Tom @ Dividends Diversify · February 8, 2018 at 12:53 pm

Stockles, I haven’t paid much attention. I did note our net worth dropped about 4% versus the 6.5% correction in the total US stock market. Our personal correction is higher than normal versus the market. The interest rate sensitive stocks and bond funds I own got hit pretty hard. The income my portfolio throws off is unchanged over the past week and a half. I try to focus on that. It doesn’t require much effort. I may do an add on buy to one of my stocks before the end of the week. Tom

Mr. ATM · February 8, 2018 at 1:30 pm

Great post and excellent suggestions.

When market drops like it did on Monday, emotions take over and people tend to freeze like a deer in a headlight.

So it’s always better to have a plan in place. For me, plan means having a buy list based on Next man up concept.

With the buy list in hand, l just executed the list during correction based on pre-set priority. I also have a sell/trim list for the purpose of raising cash in such events. So even if l run out of cash, l know how to raise more cash and very quickly. My tax tracker keeps me informed of tax implications as l trim or replace certain securities. I live for a day like this. Ha!

As for the O declining 30-40%, l saw that report too. I laughed because O would be yielding around 8% and no matter how you look at it, O ain’t staying at that level for too long given 8% yield would be far superior to anything bonds can offer. So bring it on, l would be buying more O at that level like there is no tomorrow.

Overall, l’m quite happy with my execution during the crash and had a blast!!!

    Stockles · February 9, 2018 at 6:15 pm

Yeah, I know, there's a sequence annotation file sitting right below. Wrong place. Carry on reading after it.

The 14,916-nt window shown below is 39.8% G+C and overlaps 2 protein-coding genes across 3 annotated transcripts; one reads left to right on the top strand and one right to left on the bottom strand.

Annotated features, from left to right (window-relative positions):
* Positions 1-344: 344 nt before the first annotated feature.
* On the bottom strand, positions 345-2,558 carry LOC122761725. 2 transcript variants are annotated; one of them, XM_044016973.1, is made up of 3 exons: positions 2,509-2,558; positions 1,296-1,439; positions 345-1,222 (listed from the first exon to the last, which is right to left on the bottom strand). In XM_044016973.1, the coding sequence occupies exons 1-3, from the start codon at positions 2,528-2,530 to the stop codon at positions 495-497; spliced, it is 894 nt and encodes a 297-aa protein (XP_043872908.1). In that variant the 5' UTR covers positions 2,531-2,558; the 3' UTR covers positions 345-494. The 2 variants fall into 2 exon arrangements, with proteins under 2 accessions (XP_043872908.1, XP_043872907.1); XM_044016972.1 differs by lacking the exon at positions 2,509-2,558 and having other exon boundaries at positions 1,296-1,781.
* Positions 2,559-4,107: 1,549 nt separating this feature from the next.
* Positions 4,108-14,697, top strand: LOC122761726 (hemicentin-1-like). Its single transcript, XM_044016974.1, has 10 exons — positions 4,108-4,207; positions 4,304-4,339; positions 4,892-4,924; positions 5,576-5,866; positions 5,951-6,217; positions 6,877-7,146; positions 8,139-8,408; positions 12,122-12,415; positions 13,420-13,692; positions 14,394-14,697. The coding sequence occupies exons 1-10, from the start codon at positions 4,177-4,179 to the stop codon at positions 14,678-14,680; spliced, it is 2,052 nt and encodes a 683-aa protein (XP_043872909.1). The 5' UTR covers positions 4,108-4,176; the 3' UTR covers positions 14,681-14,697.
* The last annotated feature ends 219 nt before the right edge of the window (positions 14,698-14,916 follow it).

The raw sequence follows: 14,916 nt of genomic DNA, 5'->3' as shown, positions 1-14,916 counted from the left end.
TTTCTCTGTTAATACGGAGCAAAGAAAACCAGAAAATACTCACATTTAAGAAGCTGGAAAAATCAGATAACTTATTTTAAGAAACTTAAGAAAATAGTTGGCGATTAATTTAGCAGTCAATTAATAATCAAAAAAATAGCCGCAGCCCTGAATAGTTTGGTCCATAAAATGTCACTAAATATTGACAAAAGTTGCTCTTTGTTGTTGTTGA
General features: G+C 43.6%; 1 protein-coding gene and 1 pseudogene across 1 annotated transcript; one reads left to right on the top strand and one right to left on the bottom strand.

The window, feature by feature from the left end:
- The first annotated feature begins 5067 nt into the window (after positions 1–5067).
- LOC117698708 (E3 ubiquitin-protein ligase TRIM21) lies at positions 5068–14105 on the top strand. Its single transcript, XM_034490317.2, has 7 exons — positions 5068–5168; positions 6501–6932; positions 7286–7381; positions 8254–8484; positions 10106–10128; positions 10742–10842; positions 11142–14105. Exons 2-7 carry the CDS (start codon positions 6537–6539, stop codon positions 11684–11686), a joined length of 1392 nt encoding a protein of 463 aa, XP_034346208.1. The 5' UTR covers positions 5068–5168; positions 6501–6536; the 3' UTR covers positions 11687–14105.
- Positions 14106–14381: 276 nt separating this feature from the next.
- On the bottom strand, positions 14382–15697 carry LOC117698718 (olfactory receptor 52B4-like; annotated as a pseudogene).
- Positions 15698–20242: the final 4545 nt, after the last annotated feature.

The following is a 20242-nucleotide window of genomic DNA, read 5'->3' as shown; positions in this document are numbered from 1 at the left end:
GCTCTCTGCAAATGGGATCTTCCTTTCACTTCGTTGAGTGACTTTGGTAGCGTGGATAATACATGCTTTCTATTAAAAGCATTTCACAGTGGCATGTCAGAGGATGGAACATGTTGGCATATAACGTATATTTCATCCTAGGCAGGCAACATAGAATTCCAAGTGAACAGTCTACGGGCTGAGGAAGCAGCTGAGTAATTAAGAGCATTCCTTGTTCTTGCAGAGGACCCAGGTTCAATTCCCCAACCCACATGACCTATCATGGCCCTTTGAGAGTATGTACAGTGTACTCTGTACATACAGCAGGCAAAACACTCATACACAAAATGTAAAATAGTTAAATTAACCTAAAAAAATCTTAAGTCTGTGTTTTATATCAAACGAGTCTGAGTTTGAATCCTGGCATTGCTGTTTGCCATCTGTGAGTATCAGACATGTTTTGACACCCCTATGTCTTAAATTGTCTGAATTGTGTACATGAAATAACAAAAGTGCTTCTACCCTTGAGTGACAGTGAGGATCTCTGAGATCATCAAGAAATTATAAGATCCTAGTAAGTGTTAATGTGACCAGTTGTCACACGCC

Thanks buddy!

    I really like your rational approach and I’m sure you acted in a smart manner.

    Yes, O yielding 8% would be amazing. I’m not selling! But I still think people should be more open.

Dividend Daze · February 8, 2018 at 2:10 pm

I was finally happy to see a correction of some sorts. Everyone is just freaking out and selling because everyone else is selling. But part of being a smart investor is having a plan in place. Not just during the down times or correction periods, but overall in the market. Long term dividend investing for most of us, so it is a buy and hold game. Hold forever for the most part if the company still matches your requirements from when you bought it in the first place. Seeing dips like this just lets you have an opportunity to pick up more shares at a discount. Again, just need to have a plan in place ahead of time and already have the stocks picked out that are next up to bat so to speak. Then hit the ball when the price hits your fair market value.

Amber tree · February 8, 2018 at 2:33 pm

As the drop is close to the option expiration date of my stock, I decided to take action in my option portfolio.

In my etf portfolio, I did not yet deploy capital. The drop is too small right now. I keep adding every month according to the plan.